Third pathway: Malaysia’s new ‘modern claims’ system could drive more clinical research and business

By Tingmin Koe

- Last updated on GMT

Kacip Fatimah or Labisia pumila is a traditional herb widely used as post-partum medication. ©Getty Images
Kacip Fatimah or Labisia pumila is a traditional herb widely used as post-partum medication. ©Getty Images

Related tags Malaysia Natural products Health claims

The introduction of a new ‘modern claims’ system in Malaysia has been welcomed by industry players as it could drive more clinical research, expand new product options for consumers, and open local and international market opportunities.

Companies could apply for modern claims on natural products since April 4 by following the “Guideline on Natural Products with Modern Claim”​ published by National Pharmaceutical Regulatory Agency (NPRA).

A modern claim is made “based on scientific evidence which is limited to supporting and enhancing health, risk reduction or aiding / assisting in the management of a disease / condition or symptoms that are expected to naturally resolve within a timely manner (self-limiting),” ​according to the NPRA.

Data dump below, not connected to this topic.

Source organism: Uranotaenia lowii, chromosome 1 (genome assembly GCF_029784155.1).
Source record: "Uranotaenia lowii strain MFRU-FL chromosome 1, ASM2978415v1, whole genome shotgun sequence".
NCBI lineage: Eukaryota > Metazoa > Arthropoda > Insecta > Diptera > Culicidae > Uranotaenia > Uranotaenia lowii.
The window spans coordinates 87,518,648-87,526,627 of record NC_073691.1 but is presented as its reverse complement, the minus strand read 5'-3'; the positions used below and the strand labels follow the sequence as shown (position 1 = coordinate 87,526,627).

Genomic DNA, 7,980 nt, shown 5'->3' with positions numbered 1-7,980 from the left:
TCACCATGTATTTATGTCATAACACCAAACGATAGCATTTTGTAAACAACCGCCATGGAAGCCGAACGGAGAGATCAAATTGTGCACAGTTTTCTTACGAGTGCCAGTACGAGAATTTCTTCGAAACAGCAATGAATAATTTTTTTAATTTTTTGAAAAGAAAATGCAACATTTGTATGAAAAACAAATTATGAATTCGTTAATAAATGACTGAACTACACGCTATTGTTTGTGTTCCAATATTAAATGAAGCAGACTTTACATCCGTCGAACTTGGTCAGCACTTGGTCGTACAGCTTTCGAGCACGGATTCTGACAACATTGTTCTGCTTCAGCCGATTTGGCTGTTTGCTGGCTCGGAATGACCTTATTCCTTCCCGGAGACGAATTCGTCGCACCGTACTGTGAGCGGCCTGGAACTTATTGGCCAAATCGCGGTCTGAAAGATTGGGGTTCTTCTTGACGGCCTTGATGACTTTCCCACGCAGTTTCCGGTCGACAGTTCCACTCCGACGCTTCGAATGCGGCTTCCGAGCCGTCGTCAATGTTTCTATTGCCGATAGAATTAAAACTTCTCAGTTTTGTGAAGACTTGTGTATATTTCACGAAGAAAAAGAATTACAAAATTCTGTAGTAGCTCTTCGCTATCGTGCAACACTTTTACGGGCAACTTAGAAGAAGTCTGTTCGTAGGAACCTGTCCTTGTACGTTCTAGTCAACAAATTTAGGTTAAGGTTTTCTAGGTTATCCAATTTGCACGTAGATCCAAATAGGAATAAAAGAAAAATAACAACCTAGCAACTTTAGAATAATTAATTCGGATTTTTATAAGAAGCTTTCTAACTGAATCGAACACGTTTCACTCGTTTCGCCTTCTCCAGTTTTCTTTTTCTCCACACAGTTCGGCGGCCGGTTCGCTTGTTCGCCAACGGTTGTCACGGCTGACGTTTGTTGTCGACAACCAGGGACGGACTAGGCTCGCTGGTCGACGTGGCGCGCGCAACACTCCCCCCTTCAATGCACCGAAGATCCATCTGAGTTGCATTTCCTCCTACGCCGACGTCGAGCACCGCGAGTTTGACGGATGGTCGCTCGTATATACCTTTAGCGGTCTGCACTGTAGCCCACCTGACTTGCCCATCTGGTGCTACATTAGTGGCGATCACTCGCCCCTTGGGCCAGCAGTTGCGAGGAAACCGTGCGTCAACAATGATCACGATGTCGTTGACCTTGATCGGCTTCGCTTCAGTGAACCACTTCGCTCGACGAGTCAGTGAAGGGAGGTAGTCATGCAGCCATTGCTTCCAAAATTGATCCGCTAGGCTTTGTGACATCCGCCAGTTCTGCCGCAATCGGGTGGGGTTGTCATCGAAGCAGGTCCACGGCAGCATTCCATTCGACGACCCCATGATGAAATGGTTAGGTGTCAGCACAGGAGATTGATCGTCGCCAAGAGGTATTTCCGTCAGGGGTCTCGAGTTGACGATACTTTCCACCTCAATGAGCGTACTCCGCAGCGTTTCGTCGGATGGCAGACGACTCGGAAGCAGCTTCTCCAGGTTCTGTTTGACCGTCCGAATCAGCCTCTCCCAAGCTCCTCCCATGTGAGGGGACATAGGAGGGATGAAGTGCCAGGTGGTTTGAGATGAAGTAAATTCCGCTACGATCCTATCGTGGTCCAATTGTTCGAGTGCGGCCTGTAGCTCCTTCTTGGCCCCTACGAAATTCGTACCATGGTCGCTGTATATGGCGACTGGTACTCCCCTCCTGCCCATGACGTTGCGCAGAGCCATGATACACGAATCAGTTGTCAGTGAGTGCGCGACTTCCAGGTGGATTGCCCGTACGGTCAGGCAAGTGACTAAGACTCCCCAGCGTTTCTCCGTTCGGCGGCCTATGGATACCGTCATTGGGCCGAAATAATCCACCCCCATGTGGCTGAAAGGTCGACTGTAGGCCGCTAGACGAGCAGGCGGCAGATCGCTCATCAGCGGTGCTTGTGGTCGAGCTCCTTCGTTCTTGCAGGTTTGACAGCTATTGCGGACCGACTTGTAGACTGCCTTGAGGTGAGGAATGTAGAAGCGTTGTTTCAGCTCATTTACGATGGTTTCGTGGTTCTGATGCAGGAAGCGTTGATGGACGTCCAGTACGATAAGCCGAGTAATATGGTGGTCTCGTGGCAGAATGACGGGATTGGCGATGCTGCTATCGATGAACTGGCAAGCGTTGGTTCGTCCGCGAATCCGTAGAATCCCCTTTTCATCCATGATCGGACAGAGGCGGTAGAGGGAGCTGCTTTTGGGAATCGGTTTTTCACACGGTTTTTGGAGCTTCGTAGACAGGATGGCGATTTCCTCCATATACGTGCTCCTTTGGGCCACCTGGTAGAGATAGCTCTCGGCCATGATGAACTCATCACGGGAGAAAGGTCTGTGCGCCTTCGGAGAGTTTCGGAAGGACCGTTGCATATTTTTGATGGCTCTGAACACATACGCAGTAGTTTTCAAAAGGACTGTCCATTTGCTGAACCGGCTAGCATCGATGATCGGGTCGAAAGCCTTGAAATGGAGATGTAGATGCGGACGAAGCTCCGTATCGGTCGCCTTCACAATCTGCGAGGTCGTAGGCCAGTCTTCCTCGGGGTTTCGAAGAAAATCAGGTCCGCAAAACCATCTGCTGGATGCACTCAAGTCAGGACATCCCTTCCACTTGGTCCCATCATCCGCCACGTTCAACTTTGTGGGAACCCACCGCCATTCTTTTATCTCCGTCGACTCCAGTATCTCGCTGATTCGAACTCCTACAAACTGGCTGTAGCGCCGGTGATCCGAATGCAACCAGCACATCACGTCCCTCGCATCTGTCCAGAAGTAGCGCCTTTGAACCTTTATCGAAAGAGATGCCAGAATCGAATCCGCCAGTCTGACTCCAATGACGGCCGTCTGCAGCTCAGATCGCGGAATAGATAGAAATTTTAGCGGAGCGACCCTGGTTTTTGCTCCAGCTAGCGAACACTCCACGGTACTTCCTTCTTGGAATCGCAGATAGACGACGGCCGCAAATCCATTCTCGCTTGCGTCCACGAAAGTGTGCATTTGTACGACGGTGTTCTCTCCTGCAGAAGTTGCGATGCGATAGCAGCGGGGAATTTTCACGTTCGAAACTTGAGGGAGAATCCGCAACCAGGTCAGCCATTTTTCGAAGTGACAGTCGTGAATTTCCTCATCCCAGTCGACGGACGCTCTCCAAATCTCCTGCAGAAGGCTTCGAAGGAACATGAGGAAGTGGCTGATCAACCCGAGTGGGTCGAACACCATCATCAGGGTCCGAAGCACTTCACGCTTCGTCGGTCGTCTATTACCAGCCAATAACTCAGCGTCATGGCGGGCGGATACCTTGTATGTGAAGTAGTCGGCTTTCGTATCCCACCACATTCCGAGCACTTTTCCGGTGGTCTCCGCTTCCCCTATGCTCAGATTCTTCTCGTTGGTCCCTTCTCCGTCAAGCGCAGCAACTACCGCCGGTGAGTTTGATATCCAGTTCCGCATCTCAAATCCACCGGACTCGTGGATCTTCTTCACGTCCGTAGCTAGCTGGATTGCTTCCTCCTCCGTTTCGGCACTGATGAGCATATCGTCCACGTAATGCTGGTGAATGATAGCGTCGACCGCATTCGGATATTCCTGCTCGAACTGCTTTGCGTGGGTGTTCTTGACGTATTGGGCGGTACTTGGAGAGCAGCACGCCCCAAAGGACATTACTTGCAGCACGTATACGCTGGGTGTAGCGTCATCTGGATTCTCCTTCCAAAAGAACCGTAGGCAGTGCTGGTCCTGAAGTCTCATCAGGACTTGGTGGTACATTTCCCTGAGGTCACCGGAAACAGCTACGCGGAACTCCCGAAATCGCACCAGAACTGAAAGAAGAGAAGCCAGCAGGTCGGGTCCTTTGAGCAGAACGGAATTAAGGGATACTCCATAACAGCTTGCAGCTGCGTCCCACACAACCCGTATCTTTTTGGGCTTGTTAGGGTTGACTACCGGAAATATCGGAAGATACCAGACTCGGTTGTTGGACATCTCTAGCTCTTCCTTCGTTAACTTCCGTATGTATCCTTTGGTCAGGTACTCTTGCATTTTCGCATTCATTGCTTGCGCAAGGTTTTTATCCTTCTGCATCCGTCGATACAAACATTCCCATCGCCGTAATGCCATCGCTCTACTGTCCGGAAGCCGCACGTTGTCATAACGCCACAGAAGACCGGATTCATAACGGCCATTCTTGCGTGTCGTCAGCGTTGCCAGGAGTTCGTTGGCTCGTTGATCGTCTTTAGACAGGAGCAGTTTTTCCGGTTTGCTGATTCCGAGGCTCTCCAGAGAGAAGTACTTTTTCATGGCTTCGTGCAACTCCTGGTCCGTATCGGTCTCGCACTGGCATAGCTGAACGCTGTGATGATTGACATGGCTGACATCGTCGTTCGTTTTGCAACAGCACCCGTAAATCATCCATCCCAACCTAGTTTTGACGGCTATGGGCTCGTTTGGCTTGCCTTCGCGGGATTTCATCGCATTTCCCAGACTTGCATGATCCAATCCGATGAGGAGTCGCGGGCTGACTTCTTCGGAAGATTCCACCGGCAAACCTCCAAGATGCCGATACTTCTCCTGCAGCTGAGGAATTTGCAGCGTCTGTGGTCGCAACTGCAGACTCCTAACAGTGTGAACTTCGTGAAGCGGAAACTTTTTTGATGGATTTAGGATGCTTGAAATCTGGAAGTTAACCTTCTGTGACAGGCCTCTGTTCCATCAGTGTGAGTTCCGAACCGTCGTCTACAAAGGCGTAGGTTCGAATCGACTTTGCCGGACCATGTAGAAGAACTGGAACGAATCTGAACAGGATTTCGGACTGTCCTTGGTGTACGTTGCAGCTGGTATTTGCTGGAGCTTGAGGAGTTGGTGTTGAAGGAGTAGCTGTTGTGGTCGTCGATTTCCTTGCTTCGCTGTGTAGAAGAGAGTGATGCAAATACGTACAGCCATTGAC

The move has opened a third pathway for natural products seeking to make health claims. Based on the official definition, natural products consist of one or more naturally occurring substances of a plant, animal or mineral, of parts thereof.

Prior to the introduction of modern claims, natural products could only make either 1) traditional claims based on theories, beliefs, and experiences indigenous to a specific culture or 2) therapeutic claims which must be substantiated with clinical evidence.

While both modern and therapeutic claims require clinical evidence, the former addresses disease or symptoms that are self-limiting – meaning they would resolve on its own, whereas the latter is for conditions that are not self-limiting. 

This also means that the level of claims permitted for modern claims would not surpass the allowable level of claims for therapeutic claims.

Still, introducing modern claims would bring benefits to both the industry, research community, and the consumers, Abdul Razak Mohd Isa, CEO of Kuala Lumpur-based biopharmaceutical company Medika Natura told NutraIngredients-Asia​.

For one, the move would give recognition to new scientific evidence that have emerged over the years on the benefits of botanicals and herbal products.